Organizational Communication Week 3
Organizational Communication Week 3 COMM 6120-01
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This 4 page Class Notes was uploaded by Mariah Tucker on Saturday September 24, 2016. The Class Notes belongs to COMM 6120-01 at Southern Utah University taught by Dr. Arthur Challis in Fall 2016. Since its upload, it has received 4 views. For similar materials see Organizational Communication in Communication at Southern Utah University.
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Date Created: 09/24/16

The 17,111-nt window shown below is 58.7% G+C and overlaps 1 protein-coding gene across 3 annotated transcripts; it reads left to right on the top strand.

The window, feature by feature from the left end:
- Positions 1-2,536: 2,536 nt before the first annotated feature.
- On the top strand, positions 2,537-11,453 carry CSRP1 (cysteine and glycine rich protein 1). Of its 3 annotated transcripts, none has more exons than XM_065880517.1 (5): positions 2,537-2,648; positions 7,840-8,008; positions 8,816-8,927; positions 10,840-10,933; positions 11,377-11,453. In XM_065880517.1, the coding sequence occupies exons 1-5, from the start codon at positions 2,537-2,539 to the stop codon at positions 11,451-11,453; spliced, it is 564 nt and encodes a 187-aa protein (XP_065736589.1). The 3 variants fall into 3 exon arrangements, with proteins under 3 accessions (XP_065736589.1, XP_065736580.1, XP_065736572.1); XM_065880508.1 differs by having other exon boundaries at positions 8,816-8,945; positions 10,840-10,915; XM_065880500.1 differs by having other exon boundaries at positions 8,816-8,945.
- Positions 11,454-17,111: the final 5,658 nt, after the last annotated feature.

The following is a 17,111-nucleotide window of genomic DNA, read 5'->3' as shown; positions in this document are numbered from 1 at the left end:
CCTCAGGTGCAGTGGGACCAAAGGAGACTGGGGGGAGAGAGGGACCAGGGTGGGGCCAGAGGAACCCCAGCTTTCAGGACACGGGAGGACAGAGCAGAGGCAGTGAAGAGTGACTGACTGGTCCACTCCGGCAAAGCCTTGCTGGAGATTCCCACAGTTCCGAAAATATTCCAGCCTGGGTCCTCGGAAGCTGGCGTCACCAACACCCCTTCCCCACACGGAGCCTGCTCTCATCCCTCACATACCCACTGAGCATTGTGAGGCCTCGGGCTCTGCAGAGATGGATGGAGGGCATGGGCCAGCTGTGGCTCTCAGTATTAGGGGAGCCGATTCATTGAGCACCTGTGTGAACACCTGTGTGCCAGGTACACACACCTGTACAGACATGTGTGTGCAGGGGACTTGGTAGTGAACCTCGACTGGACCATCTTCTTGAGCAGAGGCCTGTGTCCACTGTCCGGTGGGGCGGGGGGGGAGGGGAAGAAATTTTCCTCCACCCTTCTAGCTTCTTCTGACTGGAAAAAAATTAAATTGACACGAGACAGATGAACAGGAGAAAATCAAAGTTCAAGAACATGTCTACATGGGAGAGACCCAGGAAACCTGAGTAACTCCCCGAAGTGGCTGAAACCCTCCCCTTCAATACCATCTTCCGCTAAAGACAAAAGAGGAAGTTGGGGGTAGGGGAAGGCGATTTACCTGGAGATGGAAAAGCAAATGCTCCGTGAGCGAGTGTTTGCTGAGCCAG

COMM 6120 Organizational Communication Week 3 Notes Systems Theories Systems theories evolved from the thoughts of Maslow and McGreggor. They focused on human relations, and how communication affects human relations. Communication is shared meaning between two or more people. It can be a one on one experience, or a speaker to an audience experience. Systems theories evolved from the way that people worked. People used to earn their pay by doing 100% of the tasks they were asked to complete for the day, and if they didn’t meet that, their pay would be cut. It isn’t necessarily the way things work today. People are still expected to earn their pay, but it isn’t that cut and dry today. People’s pay usually won’t be affected by the things they don’t necessarily complete during the day. People typically participate more to what is going on, when they know they are being watched, or they know that someone is paying attention to them. There was an experiment done in the 1950’s that indicated that there needs to be a certain amount of respect between employees in order for them to feel like their time and effort is worth investing in the company. Organizational communication serves as a way for businesses to discuss disputes, and solve problems that arise within the organization. If a business can maintain open communication between employees, they have the potential to be successful. A paper by Redding and Bednar examined the ways that different management styles at Walmart influenced employee motivation. The researchers looked at the different managerial responsibilities that determine effectiveness in different Walmart stores, to see if there was a specific style or system that would be beneficial for other stores or teams to follow for effective management. The classical theories used in this research were built on the traditional theories, and expanded what was learned from previous research. The systems theory is focused on finding out the best way for different parts of a system or a company to work together. In the traditional theory there are two major study types that contribute to the different research done. The Interpretive Approach is the symbolic study of structure. It tends to rely a lot on symbolism in society. The Critical Approach focuses on looking for the different fallacies in the article or artifact being studied. Art used President Wyatt’s Day in the Parks initiative to illustrate the different parts of a system working together. The event was planned by all of the departments on campus, the National Parks Foundation, local businesses, and community members. Each detail had to work the way it was supposed to, or the trip might not have actually happened. He talked about the way that organizations can dramatically change between business owners or supervisors. He talked about sports coaches for schools specifically. Sports coaches essentially have the same job description wherever they go, but each coach has a different method of training and teaching athletes, and sometimes the organization has to make some new changes in order to accommodate the different methods for management. Systems and organizations can’t stay the same, because the world is constantly changing and evolving. Douglas McGregor believed that there were two different types of people in the work field, and he created a classification system for the individuals. “X” individuals hated working, and saw it as a chore and burden. They would be the people that would only be at work when they had to be, and wouldn’t be anywhere near the office or factory when they didn’t have to be. These were the people that viewed work as simply a way of getting a paycheck, and nothing more. They saw no other value to working than earning an income. “Y” individuals are the exact opposite according to McGregor. “Y” workers thoroughly enjoyed working, and gladly completed the tasks they were given. Art said “Y” individuals are better suited for jobs in sales, because working in sales isn’t easy. It requires a person who is particularly motivated, and monetary compensation doesn’t do a lot to make the job more desirable. Sales is a lot of knocking on doors and a lot of rejection, so Art said that it would be particularly hard for an “X” individual, because it isn’t a desk job where they do the same thing day in and day out. According to our discussion “X” individuals would be more suited for factory or desk jobs, where they would essentially do the same thing day in and day out. We talked about how we don’t see it as clearly defined, because sometimes we are motivated to work, and other days we don’t necessarily want to be at work, so it drags on forever. For any type of industry or worker, it is important to understand what they are particularly motivated by. Some people are motivated by money; others are motivated by promotions and awards, while others could be motivated by praise. It depends on the person, but it is important for an organization to understand what the best motivation tools are for each employee, so they can use the best method for the individual. If people are adequately motivated, then the work quality will improve. Systems theory focuses on the way things work. Everything is a system. A system is a whole made of separate parts. We talked about the body as a system. For a body to actually function, the heart needs to beat, the lungs need to exchange oxygen and CO2, and the brain needs to be functioning, so all of the limbs and organs are working properly. All of the pieces of the system are important in maintaining the overall function. If one of the pieces is missing or not working properly, the entire system becomes impaired. Systems can function as open or closed depending on their overall purpose and goals. An open system interacts with the local community and environment. For instance a grocery store would be an open system, because people can go in and out and get what they need, and manufacturers can place their products on the shelves of that store to get them sold to consumers. Closed systems are the opposite. In a closed system there is very little interaction with outside companies or individuals if there is any interaction. A closed system would be an organization such as the Federal Bureau of Investigations or the President’s Cabinet. The organizations may have an influence on society, but they don’t generally do a lot with individuals outside the organization. In society there are different subsystems that exist in every system. For instance SUU would count as the main system, but all of the colleges, departments, offices, clubs, and organizations would each count as a subsystem of SUU. They are still part of the system, but they each have a slightly different purpose in being a part of the university as a whole. In systems and subsystems they either maintain synergy or are entropic. Synergy is order within the system, and entropy is a lack of predictability. Each organization can encounter either of these stages, based on the way the world changes. Organizations need to be able to adapt to changes in society in order to actually be successful. Many organizations and systems maintain interdependence, and rely on other organizations to work properly. A grocery store relies on producers to bring produce to sell at the store, or they don’t have any for their customers to purchase. It works the same way with any of their products. It is a very open system that depends on others to provide what they need to keep their doors open.